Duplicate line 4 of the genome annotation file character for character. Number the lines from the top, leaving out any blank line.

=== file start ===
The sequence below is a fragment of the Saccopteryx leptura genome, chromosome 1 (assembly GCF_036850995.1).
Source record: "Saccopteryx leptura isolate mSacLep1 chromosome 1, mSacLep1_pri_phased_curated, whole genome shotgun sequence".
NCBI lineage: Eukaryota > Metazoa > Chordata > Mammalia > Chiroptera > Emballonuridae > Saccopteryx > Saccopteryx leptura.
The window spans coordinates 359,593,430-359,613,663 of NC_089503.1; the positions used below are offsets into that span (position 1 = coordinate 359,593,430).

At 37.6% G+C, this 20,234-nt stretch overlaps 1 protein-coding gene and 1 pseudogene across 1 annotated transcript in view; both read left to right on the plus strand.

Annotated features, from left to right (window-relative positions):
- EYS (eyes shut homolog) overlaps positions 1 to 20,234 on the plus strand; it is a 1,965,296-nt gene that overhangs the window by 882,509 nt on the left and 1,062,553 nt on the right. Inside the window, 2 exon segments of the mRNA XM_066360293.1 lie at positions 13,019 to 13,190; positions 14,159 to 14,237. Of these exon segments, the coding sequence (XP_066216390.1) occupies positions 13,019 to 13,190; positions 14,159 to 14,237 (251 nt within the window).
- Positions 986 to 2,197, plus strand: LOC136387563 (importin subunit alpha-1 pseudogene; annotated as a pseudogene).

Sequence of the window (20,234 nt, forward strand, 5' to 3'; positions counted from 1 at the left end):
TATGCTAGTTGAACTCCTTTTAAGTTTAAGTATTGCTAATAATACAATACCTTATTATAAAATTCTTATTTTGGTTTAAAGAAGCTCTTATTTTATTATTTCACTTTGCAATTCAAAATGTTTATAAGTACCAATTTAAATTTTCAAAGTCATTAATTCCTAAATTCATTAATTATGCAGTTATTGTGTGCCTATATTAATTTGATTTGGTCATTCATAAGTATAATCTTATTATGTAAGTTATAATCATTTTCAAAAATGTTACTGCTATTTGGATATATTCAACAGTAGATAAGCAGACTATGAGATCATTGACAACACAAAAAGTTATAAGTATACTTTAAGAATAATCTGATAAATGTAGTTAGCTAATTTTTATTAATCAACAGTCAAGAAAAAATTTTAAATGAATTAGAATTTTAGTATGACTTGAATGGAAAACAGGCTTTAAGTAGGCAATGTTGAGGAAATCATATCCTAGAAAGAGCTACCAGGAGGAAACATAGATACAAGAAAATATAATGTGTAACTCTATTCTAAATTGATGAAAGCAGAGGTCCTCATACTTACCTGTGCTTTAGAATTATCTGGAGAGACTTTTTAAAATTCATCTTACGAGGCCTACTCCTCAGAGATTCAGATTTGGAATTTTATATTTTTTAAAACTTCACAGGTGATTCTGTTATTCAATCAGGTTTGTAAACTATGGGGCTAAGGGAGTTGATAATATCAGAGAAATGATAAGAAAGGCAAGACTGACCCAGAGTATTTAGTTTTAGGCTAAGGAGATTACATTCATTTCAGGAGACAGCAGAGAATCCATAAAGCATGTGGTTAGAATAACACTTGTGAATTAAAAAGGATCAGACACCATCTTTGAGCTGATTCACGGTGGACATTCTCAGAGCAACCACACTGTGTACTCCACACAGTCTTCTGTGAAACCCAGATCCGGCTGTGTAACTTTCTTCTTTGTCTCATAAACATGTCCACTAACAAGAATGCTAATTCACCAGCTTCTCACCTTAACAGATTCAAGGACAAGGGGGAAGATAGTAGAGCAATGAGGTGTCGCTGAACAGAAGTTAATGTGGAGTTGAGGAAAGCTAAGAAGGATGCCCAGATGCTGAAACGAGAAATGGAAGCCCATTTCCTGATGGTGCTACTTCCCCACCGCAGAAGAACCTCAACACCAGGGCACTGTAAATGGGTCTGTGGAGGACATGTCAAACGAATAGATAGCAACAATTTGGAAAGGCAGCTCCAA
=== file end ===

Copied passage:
The window spans coordinates 359,593,430-359,613,663 of NC_089503.1; the positions used below are offsets into that span (position 1 = coordinate 359,593,430).